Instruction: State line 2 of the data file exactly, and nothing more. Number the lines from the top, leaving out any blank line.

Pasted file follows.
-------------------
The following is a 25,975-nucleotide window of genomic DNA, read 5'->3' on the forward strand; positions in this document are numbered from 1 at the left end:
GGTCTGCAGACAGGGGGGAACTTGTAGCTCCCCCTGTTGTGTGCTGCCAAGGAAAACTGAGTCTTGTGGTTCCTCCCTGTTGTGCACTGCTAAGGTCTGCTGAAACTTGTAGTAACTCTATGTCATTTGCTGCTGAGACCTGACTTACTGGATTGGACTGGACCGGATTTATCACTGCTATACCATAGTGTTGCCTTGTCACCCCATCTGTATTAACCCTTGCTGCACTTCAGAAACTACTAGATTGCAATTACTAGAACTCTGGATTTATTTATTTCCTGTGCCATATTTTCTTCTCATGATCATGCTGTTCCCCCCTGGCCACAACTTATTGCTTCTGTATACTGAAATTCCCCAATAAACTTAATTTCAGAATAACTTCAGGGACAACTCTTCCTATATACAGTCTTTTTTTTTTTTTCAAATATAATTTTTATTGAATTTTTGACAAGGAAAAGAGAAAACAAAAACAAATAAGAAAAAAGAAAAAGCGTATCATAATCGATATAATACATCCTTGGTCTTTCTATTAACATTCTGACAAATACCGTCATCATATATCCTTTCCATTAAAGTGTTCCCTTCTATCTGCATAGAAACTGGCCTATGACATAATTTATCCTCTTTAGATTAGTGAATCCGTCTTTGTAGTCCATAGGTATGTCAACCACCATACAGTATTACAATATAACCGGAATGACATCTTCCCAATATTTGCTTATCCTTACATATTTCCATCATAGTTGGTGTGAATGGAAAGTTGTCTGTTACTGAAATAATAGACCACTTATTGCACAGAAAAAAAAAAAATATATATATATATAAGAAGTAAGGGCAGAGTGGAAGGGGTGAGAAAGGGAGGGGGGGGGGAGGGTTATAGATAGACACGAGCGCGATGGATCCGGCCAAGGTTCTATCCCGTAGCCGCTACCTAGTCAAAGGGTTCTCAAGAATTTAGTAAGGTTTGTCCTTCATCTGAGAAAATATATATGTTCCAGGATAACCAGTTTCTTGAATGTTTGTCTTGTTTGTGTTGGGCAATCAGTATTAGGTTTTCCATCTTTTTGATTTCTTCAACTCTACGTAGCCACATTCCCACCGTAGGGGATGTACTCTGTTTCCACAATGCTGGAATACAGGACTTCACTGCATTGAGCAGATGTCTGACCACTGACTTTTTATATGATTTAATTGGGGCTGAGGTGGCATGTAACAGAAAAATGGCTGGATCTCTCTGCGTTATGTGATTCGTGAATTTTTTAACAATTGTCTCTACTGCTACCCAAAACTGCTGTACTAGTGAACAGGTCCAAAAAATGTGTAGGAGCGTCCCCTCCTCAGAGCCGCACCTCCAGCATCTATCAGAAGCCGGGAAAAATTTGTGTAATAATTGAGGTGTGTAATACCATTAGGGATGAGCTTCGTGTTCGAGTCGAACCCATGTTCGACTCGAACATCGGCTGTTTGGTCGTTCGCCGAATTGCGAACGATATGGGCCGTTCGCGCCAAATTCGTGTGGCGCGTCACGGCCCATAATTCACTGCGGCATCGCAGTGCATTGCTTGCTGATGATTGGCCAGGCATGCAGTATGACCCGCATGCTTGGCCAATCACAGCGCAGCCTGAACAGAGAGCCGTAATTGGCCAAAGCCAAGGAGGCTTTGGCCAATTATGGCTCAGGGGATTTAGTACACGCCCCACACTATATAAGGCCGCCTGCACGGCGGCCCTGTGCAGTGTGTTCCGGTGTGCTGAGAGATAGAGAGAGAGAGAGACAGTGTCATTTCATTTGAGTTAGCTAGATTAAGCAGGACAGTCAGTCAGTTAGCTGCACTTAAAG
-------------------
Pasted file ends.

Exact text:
GGTCTGCAGACAGGGGGGAACTTGTAGCTCCCCCTGTTGTGTGCTGCCAAGGAAAACTGAGTCTTGTGGTTCCTCCCTGTTGTGCACTGCTAAGGTCTGCTGAAACTTGTAGTAACTCTATGTCATTTGCTGCTGAGACCTGACTTACTGGATTGGACTGGACCGGATTTATCACTGCTATACCATAGTGTTGCCTTGTCACCCCATCTGTATTAACCCTTGCTGCACTTCAGAAACTACTAGATTGCAATTACTAGAACTCTGGATTTATTTATTTCCTGTGCCATATTTTCTTCTCATGATCATGCTGTTCCCCCCTGGCCACAACTTATTGCTTCTGTATACTGAAATTCCCCAATAAACTTAATTTCAGAATAACTTCAGGGACAACTCTTCCTATATACAGTCTTTTTTTTTTTTTCAAATATAATTTTTATTGAATTTTTGACAAGGAAAAGAGAAAACAAAAACAAATAAGAAAAAAGAAAAAGCGTATCATAATCGATATAATACATCCTTGGTCTTTCTATTAACATTCTGACAAATACCGTCATCATATATCCTTTCCATTAAAGTGTTCCCTTCTATCTGCATAGAAACTGGCCTATGACATAATTTATCCTCTTTAGATTAGTGAATCCGTCTTTGTAGTCCATAGGTATGTCAACCACCATACAGTATTACAATATAACCGGAATGACATCTTCCCAATATTTGCTTATCCTTACATATTTCCATCATAGTTGGTGTGAATGGAAAGTTGTCTGTTACTGAAATAATAGACCACTTATTGCACAGAAAAAAAAAAAATATATATATATATAAGAAGTAAGGGCAGAGTGGAAGGGGTGAGAAAGGGAGGGGGGGGGGAGGGTTATAGATAGACACGAGCGCGATGGATCCGGCCAAGGTTCTATCCCGTAGCCGCTACCTAGTCAAAGGGTTCTCAAGAATTTAGTAAGGTTTGTCCTTCATCTGAGAAAATATATATGTTCCAGGATAACCAGTTTCTTGAATGTTTGTCTTGTTTGTGTTGGGCAATCAGTATTAGGTTTTCCATCTTTTTGATTTCTTCAACTCTACGTAGCCACATTCCCACCGTAGGGGATGTACTCTGTTTCCACAATGCTGGAATACAGGACTTCACTGCATTGAGCAGATGTCTGACCACTGACTTTTTATATGATTTAATTGGGGCTGAGGTGGCATGTAACAGAAAAATGGCTGGATCTCTCTGCGTTATGTGATTCGTGAATTTTTTAACAATTGTCTCTACTGCTACCCAAAACTGCTGTACTAGTGAACAGGTCCAAAAAATGTGTAGGAGCGTCCCCTCCTCAGAGCCGCACCTCCAGCATCTATCAGAAGCCGGGAAAAATTTGTGTAATAATTGAGGTGTGTAATACCATTAGGGATGAGCTTCGTGTTCGAGTCGAACCCATGTTCGACTCGAACATCGGCTGTTTGGTCGTTCGCCGAATTGCGAACGATATGGGCCGTTCGCGCCAAATTCGTGTGGCGCGTCACGGCCCATAATTCACTGCGGCATCGCAGTGCATTGCTTGCTGATGATTGGCCAGGCATGCAGTATGACCCGCATGCTTGGCCAATCACAGCGCAGCCTGAACAGAGAGCCGTAATTGGCCAAAGCCAAGGAGGCTTTGGCCAATTATGGCTCAGGGGATTTAGTACACGCCCCACACTATATAAGGCCGCCTGCACGGCGGCCCTGTGCAGTGTGTTCCGGTGTGCTGAGAGATAGAGAGAGAGAGAGACAGTGTCATTTCATTTGAGTTAGCTAGATTAAGCAGGACAGTCAGTCAGTTAGCTGCACTTAAAG